Other employers rout out time-wasting email and meetings by training and requiring employees to use project-management applications, which typically store project files in one place online where all employees involved can see, update and comment on them as needed. This reduces the need for email or meetings.
In trying Basecamp,1 I have found that it can be difficult to get people to switch from tools they know to tools that are better that they don’t know. What often happens is teammates will be resistant and start jamming inboxes again and segments all the productive work between email and the new tool.
I often think that it’s an “old dogs can’t learn new tricks” mentality, but maybe it was my fault in assuming that they didn’t need to be trained.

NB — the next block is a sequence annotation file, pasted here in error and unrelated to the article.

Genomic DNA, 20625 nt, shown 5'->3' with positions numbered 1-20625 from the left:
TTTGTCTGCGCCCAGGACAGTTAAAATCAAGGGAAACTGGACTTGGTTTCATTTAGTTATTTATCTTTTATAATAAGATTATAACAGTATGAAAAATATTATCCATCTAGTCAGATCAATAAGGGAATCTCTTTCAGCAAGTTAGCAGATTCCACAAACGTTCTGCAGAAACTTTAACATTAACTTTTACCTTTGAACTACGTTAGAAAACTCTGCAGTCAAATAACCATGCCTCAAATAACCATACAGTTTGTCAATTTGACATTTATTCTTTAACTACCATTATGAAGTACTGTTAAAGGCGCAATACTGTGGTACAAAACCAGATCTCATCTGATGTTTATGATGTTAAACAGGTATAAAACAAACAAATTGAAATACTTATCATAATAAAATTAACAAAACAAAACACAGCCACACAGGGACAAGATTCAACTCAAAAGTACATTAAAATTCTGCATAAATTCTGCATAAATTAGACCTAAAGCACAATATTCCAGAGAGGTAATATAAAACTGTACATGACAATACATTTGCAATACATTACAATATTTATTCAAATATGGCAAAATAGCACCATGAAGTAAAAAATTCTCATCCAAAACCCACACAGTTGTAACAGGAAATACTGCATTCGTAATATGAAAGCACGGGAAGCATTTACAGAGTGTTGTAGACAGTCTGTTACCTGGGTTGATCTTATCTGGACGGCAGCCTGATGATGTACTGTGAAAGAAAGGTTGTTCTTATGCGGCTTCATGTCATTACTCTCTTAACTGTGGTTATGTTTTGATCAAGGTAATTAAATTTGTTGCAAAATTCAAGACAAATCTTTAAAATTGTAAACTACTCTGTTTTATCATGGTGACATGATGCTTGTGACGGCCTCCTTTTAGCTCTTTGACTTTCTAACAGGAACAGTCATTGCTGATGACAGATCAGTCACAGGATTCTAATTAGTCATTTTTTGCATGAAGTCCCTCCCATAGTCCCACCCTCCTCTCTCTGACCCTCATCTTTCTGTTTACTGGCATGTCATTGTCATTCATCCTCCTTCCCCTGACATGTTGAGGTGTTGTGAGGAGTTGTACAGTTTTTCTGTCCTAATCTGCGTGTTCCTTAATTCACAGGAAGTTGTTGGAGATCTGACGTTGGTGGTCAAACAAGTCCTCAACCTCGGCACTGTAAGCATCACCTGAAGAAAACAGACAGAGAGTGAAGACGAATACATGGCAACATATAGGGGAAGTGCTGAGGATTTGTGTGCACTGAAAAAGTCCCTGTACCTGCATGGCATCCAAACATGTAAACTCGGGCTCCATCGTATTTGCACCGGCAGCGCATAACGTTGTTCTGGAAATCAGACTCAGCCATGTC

Also, Back To Work recently talked about endless CC’ing, like this:
Those annoying CCs—which often trigger a tsunami of “reply all” responses—are major time-wasters. Senders should avoid use of mass-distribution lists if possible. Seagate coaches employees to omit recipients who don’t need to see an email. “There’s no need for spectators,” Ms. Motsinger says.
I don’t remember a good way to curb that behavior other than not repyling.
Which I quite like. ↩